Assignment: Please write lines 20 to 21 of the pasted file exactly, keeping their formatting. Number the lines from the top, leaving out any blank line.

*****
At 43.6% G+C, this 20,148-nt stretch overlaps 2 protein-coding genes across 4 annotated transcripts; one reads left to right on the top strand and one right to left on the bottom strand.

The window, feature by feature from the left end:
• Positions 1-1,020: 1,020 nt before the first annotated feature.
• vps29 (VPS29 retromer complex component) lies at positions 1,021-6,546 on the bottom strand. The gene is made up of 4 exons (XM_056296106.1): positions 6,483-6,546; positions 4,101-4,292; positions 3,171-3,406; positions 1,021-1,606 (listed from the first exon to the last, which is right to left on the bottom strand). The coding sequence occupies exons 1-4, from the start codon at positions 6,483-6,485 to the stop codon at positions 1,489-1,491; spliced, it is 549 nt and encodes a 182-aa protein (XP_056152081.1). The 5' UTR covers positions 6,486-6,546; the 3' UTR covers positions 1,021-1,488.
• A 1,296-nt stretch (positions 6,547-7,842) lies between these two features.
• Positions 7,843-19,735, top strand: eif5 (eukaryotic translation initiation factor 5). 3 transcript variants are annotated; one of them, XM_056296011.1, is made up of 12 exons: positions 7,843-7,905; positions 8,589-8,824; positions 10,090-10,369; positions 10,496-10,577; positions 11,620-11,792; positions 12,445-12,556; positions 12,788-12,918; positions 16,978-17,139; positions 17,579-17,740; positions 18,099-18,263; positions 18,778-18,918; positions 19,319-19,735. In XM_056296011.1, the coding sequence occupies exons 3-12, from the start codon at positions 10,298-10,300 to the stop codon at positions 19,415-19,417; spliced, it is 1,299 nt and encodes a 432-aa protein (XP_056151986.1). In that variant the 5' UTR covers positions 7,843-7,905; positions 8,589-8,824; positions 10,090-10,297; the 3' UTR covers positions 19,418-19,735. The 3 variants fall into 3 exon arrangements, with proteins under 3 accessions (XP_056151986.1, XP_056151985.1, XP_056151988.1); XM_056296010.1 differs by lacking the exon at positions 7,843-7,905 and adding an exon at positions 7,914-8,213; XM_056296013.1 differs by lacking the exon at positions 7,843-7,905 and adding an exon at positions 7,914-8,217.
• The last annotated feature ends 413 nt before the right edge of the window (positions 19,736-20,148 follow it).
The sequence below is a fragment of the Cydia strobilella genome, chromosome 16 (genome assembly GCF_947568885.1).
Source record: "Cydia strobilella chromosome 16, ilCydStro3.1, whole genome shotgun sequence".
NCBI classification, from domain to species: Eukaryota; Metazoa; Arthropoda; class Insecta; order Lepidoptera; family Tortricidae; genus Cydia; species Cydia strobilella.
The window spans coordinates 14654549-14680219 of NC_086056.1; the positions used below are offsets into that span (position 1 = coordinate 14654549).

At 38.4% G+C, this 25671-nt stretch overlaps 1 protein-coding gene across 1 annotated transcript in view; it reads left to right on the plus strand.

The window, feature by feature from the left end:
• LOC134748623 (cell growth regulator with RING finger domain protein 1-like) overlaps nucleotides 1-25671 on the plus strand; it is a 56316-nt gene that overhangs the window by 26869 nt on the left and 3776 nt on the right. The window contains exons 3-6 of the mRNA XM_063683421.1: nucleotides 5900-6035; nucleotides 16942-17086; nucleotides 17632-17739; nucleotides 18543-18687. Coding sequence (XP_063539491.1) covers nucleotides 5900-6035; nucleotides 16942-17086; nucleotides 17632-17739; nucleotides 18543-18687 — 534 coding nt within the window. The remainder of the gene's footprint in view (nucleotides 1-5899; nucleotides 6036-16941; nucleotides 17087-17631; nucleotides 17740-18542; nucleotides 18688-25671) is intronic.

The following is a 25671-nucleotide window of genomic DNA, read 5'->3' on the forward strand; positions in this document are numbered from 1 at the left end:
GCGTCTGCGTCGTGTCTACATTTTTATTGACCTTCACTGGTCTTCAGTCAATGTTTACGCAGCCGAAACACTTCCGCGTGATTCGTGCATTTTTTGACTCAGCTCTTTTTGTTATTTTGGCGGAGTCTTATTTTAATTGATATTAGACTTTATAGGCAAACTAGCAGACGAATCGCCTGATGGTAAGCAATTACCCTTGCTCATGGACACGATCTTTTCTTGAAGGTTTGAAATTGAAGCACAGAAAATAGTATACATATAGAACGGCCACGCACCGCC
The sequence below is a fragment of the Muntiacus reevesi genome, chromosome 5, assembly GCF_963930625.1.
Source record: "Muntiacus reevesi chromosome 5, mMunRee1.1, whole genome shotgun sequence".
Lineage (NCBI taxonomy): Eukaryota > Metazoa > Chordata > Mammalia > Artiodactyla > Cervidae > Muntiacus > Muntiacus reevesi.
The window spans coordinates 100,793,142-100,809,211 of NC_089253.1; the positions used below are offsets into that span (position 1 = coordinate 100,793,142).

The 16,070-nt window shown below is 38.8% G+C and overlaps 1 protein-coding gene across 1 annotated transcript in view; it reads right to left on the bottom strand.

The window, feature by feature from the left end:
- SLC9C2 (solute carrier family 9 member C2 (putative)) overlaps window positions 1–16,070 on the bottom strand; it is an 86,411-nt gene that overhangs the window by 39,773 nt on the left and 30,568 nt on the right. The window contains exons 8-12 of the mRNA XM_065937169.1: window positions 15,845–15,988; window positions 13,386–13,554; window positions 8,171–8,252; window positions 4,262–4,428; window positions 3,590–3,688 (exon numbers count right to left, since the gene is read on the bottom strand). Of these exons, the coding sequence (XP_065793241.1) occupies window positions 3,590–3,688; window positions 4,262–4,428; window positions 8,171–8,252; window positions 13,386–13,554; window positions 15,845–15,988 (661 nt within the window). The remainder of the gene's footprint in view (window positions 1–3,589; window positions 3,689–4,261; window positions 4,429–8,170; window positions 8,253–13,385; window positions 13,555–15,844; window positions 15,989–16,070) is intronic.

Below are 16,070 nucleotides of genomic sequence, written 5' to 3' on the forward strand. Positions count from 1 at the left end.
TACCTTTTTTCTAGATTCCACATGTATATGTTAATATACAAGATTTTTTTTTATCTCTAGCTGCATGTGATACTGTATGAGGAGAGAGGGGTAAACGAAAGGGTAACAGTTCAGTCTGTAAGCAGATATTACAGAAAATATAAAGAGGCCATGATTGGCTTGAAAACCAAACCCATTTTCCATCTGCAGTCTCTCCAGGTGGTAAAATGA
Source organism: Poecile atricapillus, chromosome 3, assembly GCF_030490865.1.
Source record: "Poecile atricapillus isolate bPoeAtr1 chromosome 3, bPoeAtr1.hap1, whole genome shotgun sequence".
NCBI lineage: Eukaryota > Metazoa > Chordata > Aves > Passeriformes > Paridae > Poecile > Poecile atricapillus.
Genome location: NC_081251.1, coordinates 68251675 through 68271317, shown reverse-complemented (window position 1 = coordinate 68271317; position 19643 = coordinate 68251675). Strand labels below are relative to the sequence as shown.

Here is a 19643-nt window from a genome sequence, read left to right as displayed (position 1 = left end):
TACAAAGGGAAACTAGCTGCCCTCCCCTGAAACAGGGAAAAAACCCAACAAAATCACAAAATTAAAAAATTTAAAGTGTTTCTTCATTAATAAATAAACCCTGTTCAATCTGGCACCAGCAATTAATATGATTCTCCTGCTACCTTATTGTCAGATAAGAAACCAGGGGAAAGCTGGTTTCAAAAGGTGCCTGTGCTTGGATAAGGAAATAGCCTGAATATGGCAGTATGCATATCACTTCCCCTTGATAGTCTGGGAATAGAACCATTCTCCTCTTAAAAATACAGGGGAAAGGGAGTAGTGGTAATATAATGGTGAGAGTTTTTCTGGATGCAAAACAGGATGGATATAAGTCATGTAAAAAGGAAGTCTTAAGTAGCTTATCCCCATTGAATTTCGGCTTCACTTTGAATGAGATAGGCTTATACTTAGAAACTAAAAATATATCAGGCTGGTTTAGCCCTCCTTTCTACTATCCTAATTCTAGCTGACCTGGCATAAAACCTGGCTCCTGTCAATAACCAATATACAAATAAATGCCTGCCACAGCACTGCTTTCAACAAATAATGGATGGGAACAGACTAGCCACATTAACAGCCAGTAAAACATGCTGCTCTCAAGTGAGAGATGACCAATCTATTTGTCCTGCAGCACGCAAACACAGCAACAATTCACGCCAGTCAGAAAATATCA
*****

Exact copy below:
The window spans coordinates 100,793,142-100,809,211 of NC_089253.1; the positions used below are offsets into that span (position 1 = coordinate 100,793,142).

The 16,070-nt window shown below is 38.8% G+C and overlaps 1 protein-coding gene across 1 annotated transcript in view; it reads right to left on the bottom strand.